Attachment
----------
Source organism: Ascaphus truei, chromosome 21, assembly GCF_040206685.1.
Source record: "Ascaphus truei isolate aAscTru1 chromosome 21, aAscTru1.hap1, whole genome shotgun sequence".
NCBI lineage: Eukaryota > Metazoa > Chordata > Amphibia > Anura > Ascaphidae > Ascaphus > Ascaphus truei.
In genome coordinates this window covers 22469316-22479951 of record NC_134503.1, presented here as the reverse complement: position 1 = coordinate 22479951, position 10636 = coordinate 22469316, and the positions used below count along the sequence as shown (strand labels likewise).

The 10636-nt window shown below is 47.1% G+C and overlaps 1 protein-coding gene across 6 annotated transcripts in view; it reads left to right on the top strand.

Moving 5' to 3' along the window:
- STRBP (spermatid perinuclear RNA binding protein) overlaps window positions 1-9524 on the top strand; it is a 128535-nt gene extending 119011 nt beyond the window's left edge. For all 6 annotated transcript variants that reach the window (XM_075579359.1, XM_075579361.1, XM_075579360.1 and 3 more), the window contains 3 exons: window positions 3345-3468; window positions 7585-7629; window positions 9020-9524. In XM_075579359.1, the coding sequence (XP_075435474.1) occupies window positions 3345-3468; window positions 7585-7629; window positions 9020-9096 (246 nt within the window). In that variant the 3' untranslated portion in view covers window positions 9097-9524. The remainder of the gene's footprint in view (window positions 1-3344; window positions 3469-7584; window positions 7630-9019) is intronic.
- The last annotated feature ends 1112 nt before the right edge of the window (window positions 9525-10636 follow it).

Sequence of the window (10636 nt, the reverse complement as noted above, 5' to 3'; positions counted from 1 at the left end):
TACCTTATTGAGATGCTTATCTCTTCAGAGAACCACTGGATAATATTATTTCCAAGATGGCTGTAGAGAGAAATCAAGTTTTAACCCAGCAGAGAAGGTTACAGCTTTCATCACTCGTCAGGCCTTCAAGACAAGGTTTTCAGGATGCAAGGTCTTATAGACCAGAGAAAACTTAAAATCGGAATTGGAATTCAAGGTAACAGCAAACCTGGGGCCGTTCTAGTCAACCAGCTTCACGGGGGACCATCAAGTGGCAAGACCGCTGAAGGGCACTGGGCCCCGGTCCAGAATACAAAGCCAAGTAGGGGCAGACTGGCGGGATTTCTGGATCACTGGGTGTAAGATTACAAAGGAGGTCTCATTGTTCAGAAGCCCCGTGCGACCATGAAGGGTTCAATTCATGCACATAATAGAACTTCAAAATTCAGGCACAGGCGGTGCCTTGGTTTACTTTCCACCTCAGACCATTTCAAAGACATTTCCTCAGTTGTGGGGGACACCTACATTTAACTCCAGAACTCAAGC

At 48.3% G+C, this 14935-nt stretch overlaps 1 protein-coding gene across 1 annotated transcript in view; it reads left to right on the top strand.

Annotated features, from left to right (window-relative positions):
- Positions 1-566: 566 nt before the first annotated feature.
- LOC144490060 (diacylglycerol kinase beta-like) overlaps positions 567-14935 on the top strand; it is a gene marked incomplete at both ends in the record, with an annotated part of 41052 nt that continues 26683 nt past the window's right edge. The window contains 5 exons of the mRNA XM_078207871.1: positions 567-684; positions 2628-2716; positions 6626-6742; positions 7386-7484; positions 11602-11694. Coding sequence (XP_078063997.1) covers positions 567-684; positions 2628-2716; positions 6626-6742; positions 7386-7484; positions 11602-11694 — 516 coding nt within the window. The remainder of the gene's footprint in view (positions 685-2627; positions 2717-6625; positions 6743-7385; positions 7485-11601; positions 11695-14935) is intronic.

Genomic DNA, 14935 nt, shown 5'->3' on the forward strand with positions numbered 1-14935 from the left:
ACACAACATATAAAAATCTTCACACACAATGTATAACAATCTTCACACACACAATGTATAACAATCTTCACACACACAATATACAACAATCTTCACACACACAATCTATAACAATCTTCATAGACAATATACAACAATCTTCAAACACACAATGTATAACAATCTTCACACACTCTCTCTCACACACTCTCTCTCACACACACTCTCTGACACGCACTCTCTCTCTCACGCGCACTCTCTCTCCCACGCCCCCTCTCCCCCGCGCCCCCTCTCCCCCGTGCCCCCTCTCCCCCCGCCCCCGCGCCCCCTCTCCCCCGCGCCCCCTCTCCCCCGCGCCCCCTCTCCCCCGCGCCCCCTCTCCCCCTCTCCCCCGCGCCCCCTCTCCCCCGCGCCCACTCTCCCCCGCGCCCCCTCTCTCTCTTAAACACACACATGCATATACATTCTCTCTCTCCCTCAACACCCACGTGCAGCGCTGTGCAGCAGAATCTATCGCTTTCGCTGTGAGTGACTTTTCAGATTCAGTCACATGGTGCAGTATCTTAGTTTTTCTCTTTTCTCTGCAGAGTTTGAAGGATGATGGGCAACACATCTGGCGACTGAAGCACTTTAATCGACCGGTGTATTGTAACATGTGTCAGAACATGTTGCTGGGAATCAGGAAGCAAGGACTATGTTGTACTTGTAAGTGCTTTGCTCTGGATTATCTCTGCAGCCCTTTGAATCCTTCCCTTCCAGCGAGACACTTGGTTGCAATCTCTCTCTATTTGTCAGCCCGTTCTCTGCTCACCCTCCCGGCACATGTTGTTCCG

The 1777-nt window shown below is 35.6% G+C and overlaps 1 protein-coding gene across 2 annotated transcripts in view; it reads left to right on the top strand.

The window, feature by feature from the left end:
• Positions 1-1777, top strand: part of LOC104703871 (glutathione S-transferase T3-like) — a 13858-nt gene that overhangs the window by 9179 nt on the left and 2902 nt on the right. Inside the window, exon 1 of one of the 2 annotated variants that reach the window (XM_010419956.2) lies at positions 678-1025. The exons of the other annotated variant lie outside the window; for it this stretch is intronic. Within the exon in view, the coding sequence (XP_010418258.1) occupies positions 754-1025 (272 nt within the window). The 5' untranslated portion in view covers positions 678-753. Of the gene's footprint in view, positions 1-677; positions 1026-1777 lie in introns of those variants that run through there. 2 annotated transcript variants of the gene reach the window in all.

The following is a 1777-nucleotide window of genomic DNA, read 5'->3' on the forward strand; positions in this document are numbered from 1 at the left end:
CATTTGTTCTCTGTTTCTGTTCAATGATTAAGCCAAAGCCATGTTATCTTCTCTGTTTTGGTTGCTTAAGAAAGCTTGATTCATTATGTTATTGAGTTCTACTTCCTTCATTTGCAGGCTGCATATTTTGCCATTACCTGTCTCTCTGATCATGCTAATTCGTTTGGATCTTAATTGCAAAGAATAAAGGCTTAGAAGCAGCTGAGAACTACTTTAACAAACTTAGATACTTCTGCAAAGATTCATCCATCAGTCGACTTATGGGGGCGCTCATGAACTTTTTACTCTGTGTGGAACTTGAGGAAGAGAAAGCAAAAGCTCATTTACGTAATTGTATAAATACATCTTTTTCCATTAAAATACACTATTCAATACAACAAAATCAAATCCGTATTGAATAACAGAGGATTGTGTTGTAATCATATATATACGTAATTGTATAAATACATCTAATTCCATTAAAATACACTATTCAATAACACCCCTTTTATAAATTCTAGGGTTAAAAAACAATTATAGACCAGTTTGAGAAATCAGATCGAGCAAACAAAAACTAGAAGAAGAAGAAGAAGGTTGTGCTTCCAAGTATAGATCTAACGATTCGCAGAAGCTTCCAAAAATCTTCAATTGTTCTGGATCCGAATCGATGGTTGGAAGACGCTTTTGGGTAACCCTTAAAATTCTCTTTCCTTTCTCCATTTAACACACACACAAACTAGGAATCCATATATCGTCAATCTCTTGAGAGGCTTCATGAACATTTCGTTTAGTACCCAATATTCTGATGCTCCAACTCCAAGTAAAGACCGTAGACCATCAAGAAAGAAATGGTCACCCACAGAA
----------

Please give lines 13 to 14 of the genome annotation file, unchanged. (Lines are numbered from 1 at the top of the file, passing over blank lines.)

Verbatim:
- Positions 1-566: 566 nt before the first annotated feature.
- LOC144490060 (diacylglycerol kinase beta-like) overlaps positions 567-14935 on the top strand; it is a gene marked incomplete at both ends in the record, with an annotated part of 41052 nt that continues 26683 nt past the window's right edge. The window contains 5 exons of the mRNA XM_078207871.1: positions 567-684; positions 2628-2716; positions 6626-6742; positions 7386-7484; positions 11602-11694. Coding sequence (XP_078063997.1) covers positions 567-684; positions 2628-2716; positions 6626-6742; positions 7386-7484; positions 11602-11694 — 516 coding nt within the window. The remainder of the gene's footprint in view (positions 685-2627; positions 2717-6625; positions 6743-7385; positions 7485-11601; positions 11695-14935) is intronic.